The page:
The Family Plan
Director: Simon Cellan Jones
The Family Plan brings some laughs and action into your living room, but the story remains as predictable as it seems.
Mark Wahlberg returns to the small screen with his newest streaming movie, The Family Plan. Starting Wahlberg and Michelle Monaghan, The Family Plan follows Dan Morgan’s life as an assassin turned suburban super-dad. Everything was going according to plan until Dan’s cover is blown, and the family is forced to flee across the country. The family travels from Buffalo to Vegas, unaware of their true danger.
The first 20 minutes set the tone for the rest of the movie, giving our characters a starting point and building the story in such a way that the rest of the movie didn’t require much slowing down. All four of the main protagonists have redeeming features, but the family is chaotic. Dan is stuck in a rut, overly comfortable in his suburban life. His family knows he likes his routine, but they are bored of living a cardboard cut-out life. Pair this with impending doom, and we get a great situation for a lot of character development.
By keeping the cast small, fundamentally 4 main characters and some rotating minor characters, all 4 family members are able to have some time to shine. The movie obviously focuses on Dan’s journey, but we also get to see Kyle and Nina grow into their shoes. Jessica is a pretty steady character, protective of her family and looking for more excitement in her life. Although the character doesn’t develop nearly as much as the rest, her character provides a steady hand to keep the family on track.
I thought the acting across the board was good. This isn’t an overly dramatic movie and the emotional swings aren’t huge, but I thought the cast did a good job. Mark Wallberg and Michelle Monaghan make for a great pair on screen, and the chemistry was great. To me, the most important attribute of this movie is that the family feels natural. It doesn’t feel forced or weird, it feels real. Between the writing and the acting, our family of 4 feels like a family of 4, and that’s an important win to keep this movie from falling off the deep end.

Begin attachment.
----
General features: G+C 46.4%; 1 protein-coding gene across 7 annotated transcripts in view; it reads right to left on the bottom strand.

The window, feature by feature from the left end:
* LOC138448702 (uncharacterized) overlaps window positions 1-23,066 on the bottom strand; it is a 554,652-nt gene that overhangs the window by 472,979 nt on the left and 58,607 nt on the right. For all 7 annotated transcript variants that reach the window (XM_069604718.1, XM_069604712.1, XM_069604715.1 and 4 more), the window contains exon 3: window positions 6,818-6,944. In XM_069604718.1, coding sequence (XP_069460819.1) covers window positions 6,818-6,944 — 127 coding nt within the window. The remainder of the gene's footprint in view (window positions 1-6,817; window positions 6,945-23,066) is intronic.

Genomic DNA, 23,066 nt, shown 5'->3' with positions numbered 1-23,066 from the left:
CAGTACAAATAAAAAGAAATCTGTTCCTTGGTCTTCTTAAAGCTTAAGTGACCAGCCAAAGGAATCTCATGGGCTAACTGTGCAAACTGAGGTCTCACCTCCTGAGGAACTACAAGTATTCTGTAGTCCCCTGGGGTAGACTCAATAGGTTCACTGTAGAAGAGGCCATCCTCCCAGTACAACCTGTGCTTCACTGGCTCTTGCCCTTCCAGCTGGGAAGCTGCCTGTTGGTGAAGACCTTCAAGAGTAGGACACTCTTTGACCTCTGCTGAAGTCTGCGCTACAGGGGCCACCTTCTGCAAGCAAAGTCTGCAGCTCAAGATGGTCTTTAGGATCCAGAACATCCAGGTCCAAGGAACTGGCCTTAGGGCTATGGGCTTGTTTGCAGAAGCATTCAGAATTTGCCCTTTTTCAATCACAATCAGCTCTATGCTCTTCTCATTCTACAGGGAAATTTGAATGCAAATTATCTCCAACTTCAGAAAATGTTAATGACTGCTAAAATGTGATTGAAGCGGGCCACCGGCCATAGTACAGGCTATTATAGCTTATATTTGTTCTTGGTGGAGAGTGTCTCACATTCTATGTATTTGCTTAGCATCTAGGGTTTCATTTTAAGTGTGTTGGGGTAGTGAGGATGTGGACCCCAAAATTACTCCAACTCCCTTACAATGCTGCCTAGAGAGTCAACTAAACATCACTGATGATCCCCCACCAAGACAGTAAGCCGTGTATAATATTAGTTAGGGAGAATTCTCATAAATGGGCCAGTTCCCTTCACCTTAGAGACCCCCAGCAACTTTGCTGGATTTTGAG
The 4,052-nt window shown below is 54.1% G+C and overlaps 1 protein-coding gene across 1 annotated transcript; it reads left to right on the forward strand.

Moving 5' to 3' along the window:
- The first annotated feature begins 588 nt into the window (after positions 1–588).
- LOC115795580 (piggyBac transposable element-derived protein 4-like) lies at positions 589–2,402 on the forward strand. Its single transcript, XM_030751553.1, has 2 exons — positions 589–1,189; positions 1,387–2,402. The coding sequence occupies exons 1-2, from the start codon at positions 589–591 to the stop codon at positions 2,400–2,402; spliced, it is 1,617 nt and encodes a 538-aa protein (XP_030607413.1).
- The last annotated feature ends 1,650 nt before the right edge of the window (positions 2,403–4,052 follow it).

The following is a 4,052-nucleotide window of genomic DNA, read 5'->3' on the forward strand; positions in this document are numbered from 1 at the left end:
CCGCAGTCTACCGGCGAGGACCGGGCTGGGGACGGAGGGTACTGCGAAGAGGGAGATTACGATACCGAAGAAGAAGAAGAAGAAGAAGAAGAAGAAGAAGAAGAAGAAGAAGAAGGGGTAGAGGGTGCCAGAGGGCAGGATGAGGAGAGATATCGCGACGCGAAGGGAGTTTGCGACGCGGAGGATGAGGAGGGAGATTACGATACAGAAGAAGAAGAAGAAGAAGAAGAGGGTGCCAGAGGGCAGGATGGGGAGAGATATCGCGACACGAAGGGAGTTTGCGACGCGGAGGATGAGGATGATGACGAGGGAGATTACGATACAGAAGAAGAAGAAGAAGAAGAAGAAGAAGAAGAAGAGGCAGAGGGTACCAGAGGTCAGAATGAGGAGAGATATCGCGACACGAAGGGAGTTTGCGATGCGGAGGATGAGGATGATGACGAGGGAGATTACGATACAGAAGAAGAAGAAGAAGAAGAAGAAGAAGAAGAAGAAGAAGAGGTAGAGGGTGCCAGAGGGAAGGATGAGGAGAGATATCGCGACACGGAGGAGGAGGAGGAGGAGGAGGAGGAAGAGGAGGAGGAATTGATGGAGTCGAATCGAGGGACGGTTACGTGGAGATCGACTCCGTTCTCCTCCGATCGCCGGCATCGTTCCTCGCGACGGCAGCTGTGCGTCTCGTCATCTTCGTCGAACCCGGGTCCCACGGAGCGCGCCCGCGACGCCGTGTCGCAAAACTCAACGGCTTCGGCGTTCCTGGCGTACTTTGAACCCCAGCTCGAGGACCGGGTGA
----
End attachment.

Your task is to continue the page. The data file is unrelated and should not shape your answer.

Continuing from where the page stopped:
The plot of The Family Plan is both a positive and a negative. Two movie concepts, family road trip and undercover dad, are thrown together to create a fairly predictable, although enjoyable, plot. The twists and turns are kept to a minimum, and most of the audience will be able to see the next big event coming before it happens.
Albeit predictable, the plot is still fun, and I enjoyed the journey from Buffalo to Vegas. The mix of heart-warming family moments and slightly ridiculous action scenes makes for a really fun watch. The middle flowed nicely, focusing a lot on the events and less on outright building the characters. I thought the movie did a nice job of showing characteristics and the character development, without having to tell the audience what was going on.
The ending of the movie is good, with a big action scene to finish off the movie. The results and most of the events are predictable, but it’s visually engaging and the fight choreography is fun. Again, even though the finale is very, very predictable, it’s satisfying and it fits the rest of the story nicely.
The only shocking thing is the level of violence in the final scenes. It was good, very entertaining, but it kinda comes out of left field. It’s the first time we see Dan go full-assassin, and it’s about 5 minutes of highly efficient killing. It’s an interesting turn of events, but if this movie seems like it lacks violence, the ending changes that immediately.
Overall, The Family Plan is a good movie. Good acting, good story, good characters. The main downfall is that it struggles to pave its own path. You’ve seen this movie, and you will see it again in a different form with different actors. The characters and the acting provide some extra value, but this movie is not overly special. I enjoyed watching it, but you get exactly what you see. If you watch the trailer, and this seems like your jam, go check this out on Apple TV. Otherwise, I’d pass and watch a Christmas movie instead.